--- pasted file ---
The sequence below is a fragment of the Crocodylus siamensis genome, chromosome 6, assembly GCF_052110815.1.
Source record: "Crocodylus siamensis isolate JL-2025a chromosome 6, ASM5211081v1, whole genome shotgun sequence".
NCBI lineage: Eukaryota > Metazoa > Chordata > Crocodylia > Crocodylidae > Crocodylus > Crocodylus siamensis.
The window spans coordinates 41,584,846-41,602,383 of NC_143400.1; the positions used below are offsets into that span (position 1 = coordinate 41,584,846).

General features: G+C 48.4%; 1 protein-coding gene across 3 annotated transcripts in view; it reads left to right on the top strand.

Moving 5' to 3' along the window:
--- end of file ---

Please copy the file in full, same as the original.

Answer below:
The sequence below is a fragment of the Crocodylus siamensis genome, chromosome 6, assembly GCF_052110815.1.
Source record: "Crocodylus siamensis isolate JL-2025a chromosome 6, ASM5211081v1, whole genome shotgun sequence".
NCBI lineage: Eukaryota > Metazoa > Chordata > Crocodylia > Crocodylidae > Crocodylus > Crocodylus siamensis.
The window spans coordinates 41,584,846-41,602,383 of NC_143400.1; the positions used below are offsets into that span (position 1 = coordinate 41,584,846).

General features: G+C 48.4%; 1 protein-coding gene across 3 annotated transcripts in view; it reads left to right on the top strand.

Moving 5' to 3' along the window: